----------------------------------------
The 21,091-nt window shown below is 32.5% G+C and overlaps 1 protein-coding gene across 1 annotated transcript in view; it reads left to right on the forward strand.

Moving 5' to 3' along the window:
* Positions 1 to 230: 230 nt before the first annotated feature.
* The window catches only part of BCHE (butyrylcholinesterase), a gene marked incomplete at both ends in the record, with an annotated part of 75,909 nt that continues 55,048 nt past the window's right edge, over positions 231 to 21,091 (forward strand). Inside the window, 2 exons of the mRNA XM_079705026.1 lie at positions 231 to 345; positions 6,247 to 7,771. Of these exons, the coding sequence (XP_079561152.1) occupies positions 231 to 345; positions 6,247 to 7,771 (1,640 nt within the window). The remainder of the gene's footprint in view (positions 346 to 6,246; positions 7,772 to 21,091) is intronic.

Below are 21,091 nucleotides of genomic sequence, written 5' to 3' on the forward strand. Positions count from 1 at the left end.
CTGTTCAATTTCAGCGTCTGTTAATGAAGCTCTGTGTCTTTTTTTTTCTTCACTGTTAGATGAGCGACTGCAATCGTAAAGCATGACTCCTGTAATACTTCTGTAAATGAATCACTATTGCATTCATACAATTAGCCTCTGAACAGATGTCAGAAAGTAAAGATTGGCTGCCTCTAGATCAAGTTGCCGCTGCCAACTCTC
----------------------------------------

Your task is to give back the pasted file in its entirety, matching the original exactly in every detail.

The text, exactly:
The 21,091-nt window shown below is 32.5% G+C and overlaps 1 protein-coding gene across 1 annotated transcript in view; it reads left to right on the forward strand.

Moving 5' to 3' along the window:
* Positions 1 to 230: 230 nt before the first annotated feature.
* The window catches only part of BCHE (butyrylcholinesterase), a gene marked incomplete at both ends in the record, with an annotated part of 75,909 nt that continues 55,048 nt past the window's right edge, over positions 231 to 21,091 (forward strand). Inside the window, 2 exons of the mRNA XM_079705026.1 lie at positions 231 to 345; positions 6,247 to 7,771. Of these exons, the coding sequence (XP_079561152.1) occupies positions 231 to 345; positions 6,247 to 7,771 (1,640 nt within the window). The remainder of the gene's footprint in view (positions 346 to 6,246; positions 7,772 to 21,091) is intronic.

Below are 21,091 nucleotides of genomic sequence, written 5' to 3' on the forward strand. Positions count from 1 at the left end.
CTGTTCAATTTCAGCGTCTGTTAATGAAGCTCTGTGTCTTTTTTTTTCTTCACTGTTAGATGAGCGACTGCAATCGTAAAGCATGACTCCTGTAATACTTCTGTAAATGAATCACTATTGCATTCATACAATTAGCCTCTGAACAGATGTCAGAAAGTAAAGATTGGCTGCCTCTAGATCAAGTTGCCGCTGCCAACTCTC